Saturday, July 25, 2015

Boston Olympics, Why Oppose

Update 7/27/15:
Boston’s Olympic bid is dead! 
Read more here:

This is what I had on this post before 7/27/15:

The excerpt below is from

The history of the Olympics is filled with cost overruns, unfulfilled promises, displacement of low-income communities, privatization of public spaces, and militarized policing. Hosting the Olympics would divert time and resources away from addressing the issues that face Boston: from an affordable housing crisis to underfunded schools to vulnerability to climate change.

I would thus urge you to oppose the city’s bid for the 2024 Olympics.

The excerpts below are from

Housing and Displacement:
Hosting the Olympics offers developers and landlords an opportunity to make significant profit at the expense of the city’s residents. Displacement, accordingly, has been one of the most pervasive negative impacts of the Olympics. According to a landmark 2007 study by the Centre on Housing Rights and Eviction (COHRE), over 2 million people had been displaced by the Olympic Games over the prior twenty years. The intersection of the Olympics and housing rights is multi-faceted. First, tenants who live on sites designated for Olympic venues or villages are often evicted, forced to leave the communities they call home. Second, the Olympic Games accelerate the process of gentrification, making neighborhoods increasingly unaffordable to their current residents. Third, landlords, seeking greater profits, often force out their current tenants in order to rent out space to Olympic tourists at exorbitant prices. The initial promises of affordable housing that cities make when selling their bid to the community frequently go unfulfilled.

Homelessness & Social Exclusion:
Although Olympic boosterism often utilizes rhetoric of social unity, the Olympic Games themselves have often exacerbated dynamics of social exclusion, particularly with regard to the homeless population. The desire to look like a “world-class city” on the international stage encourages cities to engage in a form of “social cleansing,” in which marginalized groups are treated as objects to be swept away. Housing displacement and overpolicing fuse in a toxic mix in this oft-ignored Olympic “legacy.”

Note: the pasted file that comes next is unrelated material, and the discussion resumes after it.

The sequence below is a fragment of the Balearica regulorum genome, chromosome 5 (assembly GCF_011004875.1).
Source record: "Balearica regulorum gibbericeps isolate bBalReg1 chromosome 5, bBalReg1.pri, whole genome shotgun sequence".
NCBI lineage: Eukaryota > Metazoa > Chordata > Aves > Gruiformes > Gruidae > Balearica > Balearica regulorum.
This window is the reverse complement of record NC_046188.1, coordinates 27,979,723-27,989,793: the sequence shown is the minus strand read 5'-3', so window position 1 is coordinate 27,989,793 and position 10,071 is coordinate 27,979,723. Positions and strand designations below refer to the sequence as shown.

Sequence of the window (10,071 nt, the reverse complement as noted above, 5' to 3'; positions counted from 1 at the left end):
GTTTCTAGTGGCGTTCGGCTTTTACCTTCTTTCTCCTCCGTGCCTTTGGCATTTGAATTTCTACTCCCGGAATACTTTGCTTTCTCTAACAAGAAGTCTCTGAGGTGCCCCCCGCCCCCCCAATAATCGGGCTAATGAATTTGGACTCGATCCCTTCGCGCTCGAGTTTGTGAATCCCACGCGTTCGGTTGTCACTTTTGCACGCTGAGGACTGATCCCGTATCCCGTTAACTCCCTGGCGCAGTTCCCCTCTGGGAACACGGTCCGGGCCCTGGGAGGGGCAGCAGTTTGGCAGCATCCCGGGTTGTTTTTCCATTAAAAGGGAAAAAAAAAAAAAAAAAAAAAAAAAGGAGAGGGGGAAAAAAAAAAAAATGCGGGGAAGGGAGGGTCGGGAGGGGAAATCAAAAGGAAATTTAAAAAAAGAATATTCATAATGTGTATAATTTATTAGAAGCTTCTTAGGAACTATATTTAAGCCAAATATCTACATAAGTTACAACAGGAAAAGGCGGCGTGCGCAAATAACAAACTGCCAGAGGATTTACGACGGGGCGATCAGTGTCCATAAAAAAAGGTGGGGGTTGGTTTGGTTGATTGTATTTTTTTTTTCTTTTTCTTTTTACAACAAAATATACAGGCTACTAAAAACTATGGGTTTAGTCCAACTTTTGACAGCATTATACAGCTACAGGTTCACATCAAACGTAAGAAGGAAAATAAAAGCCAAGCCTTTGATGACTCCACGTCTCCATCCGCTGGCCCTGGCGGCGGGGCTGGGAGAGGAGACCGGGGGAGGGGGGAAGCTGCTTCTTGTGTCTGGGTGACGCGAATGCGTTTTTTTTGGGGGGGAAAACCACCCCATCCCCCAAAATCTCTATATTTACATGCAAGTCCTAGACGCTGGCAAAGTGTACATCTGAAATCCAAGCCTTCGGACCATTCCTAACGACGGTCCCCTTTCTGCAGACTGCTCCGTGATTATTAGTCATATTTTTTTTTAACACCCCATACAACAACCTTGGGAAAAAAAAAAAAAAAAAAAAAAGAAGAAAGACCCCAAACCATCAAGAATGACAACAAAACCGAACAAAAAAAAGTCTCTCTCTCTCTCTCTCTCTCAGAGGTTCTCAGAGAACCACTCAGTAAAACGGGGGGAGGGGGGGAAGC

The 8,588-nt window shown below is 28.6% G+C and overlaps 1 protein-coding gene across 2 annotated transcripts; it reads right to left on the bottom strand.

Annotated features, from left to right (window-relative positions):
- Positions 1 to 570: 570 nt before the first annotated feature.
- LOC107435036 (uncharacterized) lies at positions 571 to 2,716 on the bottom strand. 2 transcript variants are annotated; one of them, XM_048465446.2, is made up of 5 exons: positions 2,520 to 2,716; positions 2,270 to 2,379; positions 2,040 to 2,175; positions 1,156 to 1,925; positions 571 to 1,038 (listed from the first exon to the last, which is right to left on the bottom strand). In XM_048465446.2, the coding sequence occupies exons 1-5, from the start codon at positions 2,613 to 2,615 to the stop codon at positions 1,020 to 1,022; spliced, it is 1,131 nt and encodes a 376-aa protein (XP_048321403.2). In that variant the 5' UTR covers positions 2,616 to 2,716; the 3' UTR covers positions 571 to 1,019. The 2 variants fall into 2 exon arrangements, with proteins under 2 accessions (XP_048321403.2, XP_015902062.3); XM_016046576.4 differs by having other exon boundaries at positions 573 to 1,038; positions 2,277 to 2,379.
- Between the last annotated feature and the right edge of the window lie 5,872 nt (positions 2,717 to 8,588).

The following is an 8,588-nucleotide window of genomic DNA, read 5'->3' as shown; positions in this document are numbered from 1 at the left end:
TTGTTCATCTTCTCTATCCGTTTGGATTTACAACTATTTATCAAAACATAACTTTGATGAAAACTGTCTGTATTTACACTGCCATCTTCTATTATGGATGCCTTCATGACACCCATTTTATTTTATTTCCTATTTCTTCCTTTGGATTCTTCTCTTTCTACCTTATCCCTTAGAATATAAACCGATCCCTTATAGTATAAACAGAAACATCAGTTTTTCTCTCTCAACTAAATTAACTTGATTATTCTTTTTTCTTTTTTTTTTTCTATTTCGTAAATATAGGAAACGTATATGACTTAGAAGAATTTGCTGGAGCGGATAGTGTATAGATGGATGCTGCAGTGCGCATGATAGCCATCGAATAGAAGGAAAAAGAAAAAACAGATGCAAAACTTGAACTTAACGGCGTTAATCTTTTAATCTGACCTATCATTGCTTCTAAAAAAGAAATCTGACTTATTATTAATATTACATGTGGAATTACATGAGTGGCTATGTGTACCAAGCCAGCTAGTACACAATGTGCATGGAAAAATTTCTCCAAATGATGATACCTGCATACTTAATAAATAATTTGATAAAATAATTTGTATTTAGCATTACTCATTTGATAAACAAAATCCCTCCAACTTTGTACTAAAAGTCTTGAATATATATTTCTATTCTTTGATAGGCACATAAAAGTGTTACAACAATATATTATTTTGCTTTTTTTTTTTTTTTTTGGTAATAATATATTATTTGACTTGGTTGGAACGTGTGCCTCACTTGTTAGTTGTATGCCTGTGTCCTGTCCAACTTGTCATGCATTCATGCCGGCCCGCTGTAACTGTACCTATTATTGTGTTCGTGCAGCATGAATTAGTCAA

The venue placement for Boston 2024 underscores this risk. Widett Circle and Franklin Park, designated locations for specific events, are near shelters and clinics for the city’s homeless population (Pine Street Inn, Boston Health Care for the Homeless, and Shattuck Shelter/Hospital). Moreover, the designated location for the shooting events—Long Island—was the home of the city’s largest homeless shelter until it was closed down last November.

The excerpt below is from

Our Commitments:
Unlike Boston 2024, we don’t have $25,000 on hand to spend on a full page ad in the Boston Globe. But we wanted to share our commitments, principles, and goals with you.

(1) That our city planning should be done for and by the people, not by unelected CEOs and the IOC
(2) That our infrastructure investments should be focused on the needs of those who live and work here, not the needs of the IOC
(3) That housing, health care, education, and environmental protection are what our elected officials should be focusing on and are how we build a truly world-class city
(4) That the people of Boston deserve good jobs and affordable housing today, not empty promises of what may come almost a decade away
(5) That Boston should not be turned into a police state for two-and-a-half weeks for a party for the international elite
(6) That our parks should remain public spaces, free for the enjoyment of all
(7) That our elected officials should work for the people they represent, not the people who line their pockets
(8) That the people of Boston and Massachusetts deserve a robust, open debate about whether Boston should host the Olympics, a debate Marty Walsh and Boston 2024 never let happen before submitting the initial bid
(9) That Boston 2024’s spin should never go unchallenged
(10) That people deserve to know each step of the IOC process and should have their voices heard well before the IOC casts its first vote in spring 2016

As of 7/27/15, the action below isn't needed anymore.  I am going to keep it here though in case we need to do something about 2030!

There are various ways you can take action...including writing letters to your State Senator/Representative.  There are some sample letters on that site we can use to get started. 

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